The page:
Genre: Alt Rock
Active from 2001-Present
A young musician in Delhi, who had once ridden the conversion wagon courtesy of his long association with gospel music, happened to meet another, who played live acoustic music at Barista for 700 rupees per day. Eventually, they roped in a few others, jammed on rooftops and played music for the love of music, never expecting to ‘make it big and perform on stages’. In addition to the adoration for good music and live band performances on the emerging indie scene in India, they had a greater level of respect for acts making original music. Ultimately, they incorporated this philosophy into their own music, and thus was conceived menwhopause, a band who is known for churning out only originals (however seldom).
menwhopause- a name they claim was ‘pun unintended’- was formed in 2001 by Anup Kutty, along with guitarist I P Singh, bassist Randeep Singh, drummer Rahul Chatterjee and singer Sarabjit Chadha. Rahul was replaced by two drummers; presently the band has a drummer named Bhanu. Sarabjit left the group in 2012. The band’s early years were expended in considerable anonymity, with the group being clueless as to how to go about being a band playing original music. “We had no idea what we were doing”, admits Anup. “Delhi was pretty hostile towards original music, with everyone wanting covers.” But they stuck to it after all, choosing not to ‘mug up lyrics’.


The big break came from the most unexpected of places, to which they attribute their success on a subconscious level: Delhi Haat. Not recognized on the club circuit, menwhopause performed in Delhi Haat on numerous occasions. During one such gig, a man - who had earlier been spotted head banging in the audience to their music came up to them and commended them for making good music. He ended up taking them out for drinks frequently and hanging out with them and in time becoming their manager. This man was Satish Warrior, who was instrumental in taking them to South by South West (SxSW) music festival in Austin, Texas, sponsored by the Indian Centre for Cultural Relations. SxSW was a turning point for menwhopause, who describe the festival as an eye opener. “There were 1600 bands performing officially at SxSW, and they all had this DIY ethic which was new to us,” I P recalls. “We get things on a platter here in India, and still performers have ego problems. We all felt the need to get off our asses.” The American tour restored the confidence to continue their act and reassured them that the path of originals was what they ought to persist with. Collectively, they took a call ‘to keep it sacred’.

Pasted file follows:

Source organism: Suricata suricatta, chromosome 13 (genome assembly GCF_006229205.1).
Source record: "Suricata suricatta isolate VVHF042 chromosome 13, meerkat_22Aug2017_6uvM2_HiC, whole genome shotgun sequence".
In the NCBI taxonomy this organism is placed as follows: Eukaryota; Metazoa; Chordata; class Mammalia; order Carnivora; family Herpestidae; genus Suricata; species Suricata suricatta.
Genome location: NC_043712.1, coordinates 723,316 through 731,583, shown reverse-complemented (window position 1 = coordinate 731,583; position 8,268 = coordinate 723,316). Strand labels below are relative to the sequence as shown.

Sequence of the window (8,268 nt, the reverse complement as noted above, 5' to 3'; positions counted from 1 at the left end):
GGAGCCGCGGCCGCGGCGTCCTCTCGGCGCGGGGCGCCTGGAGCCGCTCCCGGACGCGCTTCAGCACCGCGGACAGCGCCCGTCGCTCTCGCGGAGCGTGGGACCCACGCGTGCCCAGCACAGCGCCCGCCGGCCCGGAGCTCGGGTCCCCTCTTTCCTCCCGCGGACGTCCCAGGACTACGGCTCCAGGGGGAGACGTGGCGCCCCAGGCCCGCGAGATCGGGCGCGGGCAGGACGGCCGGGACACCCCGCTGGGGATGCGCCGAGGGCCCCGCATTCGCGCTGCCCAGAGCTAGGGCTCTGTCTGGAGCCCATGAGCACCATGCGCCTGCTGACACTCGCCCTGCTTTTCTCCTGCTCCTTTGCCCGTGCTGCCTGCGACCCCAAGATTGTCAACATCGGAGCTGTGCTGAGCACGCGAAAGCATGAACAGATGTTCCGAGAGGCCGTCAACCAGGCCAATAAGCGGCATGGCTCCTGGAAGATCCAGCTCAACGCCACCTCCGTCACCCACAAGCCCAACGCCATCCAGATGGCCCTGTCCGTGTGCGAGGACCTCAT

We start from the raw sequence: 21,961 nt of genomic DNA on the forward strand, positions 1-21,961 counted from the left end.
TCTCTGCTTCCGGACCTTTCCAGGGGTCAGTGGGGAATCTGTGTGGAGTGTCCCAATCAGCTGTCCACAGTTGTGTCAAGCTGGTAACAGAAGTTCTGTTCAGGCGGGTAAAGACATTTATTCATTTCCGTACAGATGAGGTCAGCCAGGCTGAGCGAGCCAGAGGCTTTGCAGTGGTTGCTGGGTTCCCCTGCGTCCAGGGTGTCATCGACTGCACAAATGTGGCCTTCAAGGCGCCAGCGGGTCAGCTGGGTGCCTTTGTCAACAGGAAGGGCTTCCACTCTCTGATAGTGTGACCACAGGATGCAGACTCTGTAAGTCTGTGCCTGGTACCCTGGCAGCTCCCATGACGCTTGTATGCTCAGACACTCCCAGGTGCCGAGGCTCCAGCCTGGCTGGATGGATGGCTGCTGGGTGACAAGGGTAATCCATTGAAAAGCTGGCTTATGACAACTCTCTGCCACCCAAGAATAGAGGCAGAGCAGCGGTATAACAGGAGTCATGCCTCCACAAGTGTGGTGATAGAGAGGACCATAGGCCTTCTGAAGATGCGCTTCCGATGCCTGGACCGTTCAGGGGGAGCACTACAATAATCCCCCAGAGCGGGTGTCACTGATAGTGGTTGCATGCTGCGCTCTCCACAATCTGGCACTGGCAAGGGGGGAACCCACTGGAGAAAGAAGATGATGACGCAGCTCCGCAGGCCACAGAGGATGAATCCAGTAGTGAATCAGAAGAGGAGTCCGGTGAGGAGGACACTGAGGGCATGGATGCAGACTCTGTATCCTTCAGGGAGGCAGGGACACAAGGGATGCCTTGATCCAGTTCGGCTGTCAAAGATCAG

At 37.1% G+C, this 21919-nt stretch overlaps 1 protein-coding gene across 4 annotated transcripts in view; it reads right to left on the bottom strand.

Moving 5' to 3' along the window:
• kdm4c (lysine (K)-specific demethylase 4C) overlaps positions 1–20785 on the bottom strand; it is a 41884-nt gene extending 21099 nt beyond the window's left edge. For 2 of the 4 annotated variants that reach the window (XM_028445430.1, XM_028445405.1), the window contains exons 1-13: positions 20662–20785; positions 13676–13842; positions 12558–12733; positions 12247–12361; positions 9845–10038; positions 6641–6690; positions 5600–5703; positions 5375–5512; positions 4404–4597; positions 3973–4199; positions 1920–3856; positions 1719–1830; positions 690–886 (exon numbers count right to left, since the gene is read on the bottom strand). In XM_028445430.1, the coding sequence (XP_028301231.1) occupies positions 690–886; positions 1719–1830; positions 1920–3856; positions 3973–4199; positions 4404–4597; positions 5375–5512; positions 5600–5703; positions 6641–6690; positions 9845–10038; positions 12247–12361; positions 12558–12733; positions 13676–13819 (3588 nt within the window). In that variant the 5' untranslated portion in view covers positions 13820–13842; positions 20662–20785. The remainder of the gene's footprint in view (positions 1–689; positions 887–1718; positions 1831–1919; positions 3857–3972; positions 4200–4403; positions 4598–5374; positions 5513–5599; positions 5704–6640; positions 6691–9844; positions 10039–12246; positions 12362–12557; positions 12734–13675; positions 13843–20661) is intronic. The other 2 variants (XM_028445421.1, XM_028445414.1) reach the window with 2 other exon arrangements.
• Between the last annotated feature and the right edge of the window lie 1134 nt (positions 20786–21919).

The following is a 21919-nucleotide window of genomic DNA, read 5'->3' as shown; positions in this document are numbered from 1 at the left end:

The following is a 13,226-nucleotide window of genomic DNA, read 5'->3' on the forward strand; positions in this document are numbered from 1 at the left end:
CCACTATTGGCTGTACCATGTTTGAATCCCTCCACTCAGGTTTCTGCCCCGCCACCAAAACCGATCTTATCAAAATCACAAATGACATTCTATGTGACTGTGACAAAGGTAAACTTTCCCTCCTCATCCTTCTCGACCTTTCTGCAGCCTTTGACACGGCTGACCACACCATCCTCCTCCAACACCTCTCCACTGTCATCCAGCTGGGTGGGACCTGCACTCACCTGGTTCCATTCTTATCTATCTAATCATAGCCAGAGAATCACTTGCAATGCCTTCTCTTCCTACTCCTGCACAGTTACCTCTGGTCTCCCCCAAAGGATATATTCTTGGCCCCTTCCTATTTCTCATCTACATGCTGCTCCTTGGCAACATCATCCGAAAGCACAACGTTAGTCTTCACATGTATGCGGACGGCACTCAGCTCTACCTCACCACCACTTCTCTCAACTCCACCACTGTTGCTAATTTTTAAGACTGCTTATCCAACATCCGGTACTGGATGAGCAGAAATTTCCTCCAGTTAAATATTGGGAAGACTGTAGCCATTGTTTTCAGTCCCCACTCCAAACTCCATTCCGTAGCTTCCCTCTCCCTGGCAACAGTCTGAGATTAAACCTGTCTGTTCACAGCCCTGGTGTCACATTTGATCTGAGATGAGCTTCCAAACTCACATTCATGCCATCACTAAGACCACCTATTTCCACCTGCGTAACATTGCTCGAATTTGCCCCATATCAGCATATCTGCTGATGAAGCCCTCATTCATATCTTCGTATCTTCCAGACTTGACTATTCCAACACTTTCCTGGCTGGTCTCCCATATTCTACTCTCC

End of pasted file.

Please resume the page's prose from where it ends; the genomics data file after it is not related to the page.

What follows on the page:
menwhopause have had their fair share of firsts: first Indian rock band to perform at SxSW, first indie band to assist and produce music for a prison band and the first band to set up a successful music festival in far-flung Arunachal Pradesh. menwhopause did a 20-week workshop with inmates of Tihar jail, facilitating them to form their band The Flying Souls, which performed inside the jail too. Ziro, the music fest named after the Arunachali town it is held in, curates local bands and also brings in acts from other parts of the country. The band released their first EP The Story Begins… online for free in 2003, becoming one of the first Indian bands to do so. In 2006, they brought out their first LP Home, which assisted in getting a slot at SxSW. Their latest album Easy, ‘semi-produced’ by Miti Adhikari of BBC London fame, came out in 2011, garnering a lot of critical acclaim. The band is definitely one of the most talented acts to come out of the capital, and we hope their rumoured new album comes out sooner rather than later.

This article is a part of the Standing By Project archiving the history of Indie Music in India since 1947. - RedBull.com, March 11, 2015


by Naman Saraiya
The Delhi alt rockers are working on their third album, their first release since vocalist Sarabjit Singh Chadha left the band.

As menwhopause guitarist Anup Kutty puts it, his band members have “always had things going on besides menwhopause.” Perhaps that explains why there hasn’t been a new menwhopause record, or a tour since 2013. menwhopause played their last club show in Mumbai in 2013, alongside Lee Ranaldo and The Dust, during his India Tour. The ex-Sonic Youth member played a couple of shows around the country, including a headlining slot at Ziro Festival of Music, in Arunachal Pradesh. In fact, Kutty and Randeep Singh of menwhopause, alongside local promoter and friend Bobby Hano put together the idyllic music festival that is Ziro Festival of Music. The upcoming album, their third, is titled Neon Delhi, and is due later in the year. It will also be their first effort since the departure of former vocalist and songwriter Sarabjit Singh Chadha.
While guitarist Kutty mentions that “it will be the classic menwhopause sound”, or what one might expect – things have moved around a bit within the studio, and the band per se. With Chadha no longer in the band, vocal duties have been taken over primarily by bassist Randeep Singh. This change has also pushed Kutty to do a lot more songwriting. “While I did write a few of the songs on the first album, Home, Sarab had taken over entirely for Easy,” says Kutty, adding that his new role as a songwriter is to be blamed for the delay. The band did do a small writing and bootleg session with former vocalist Chadha, in early 2013, when Neon Delhi was titled Haze. Since then, the record has been on the slow burner.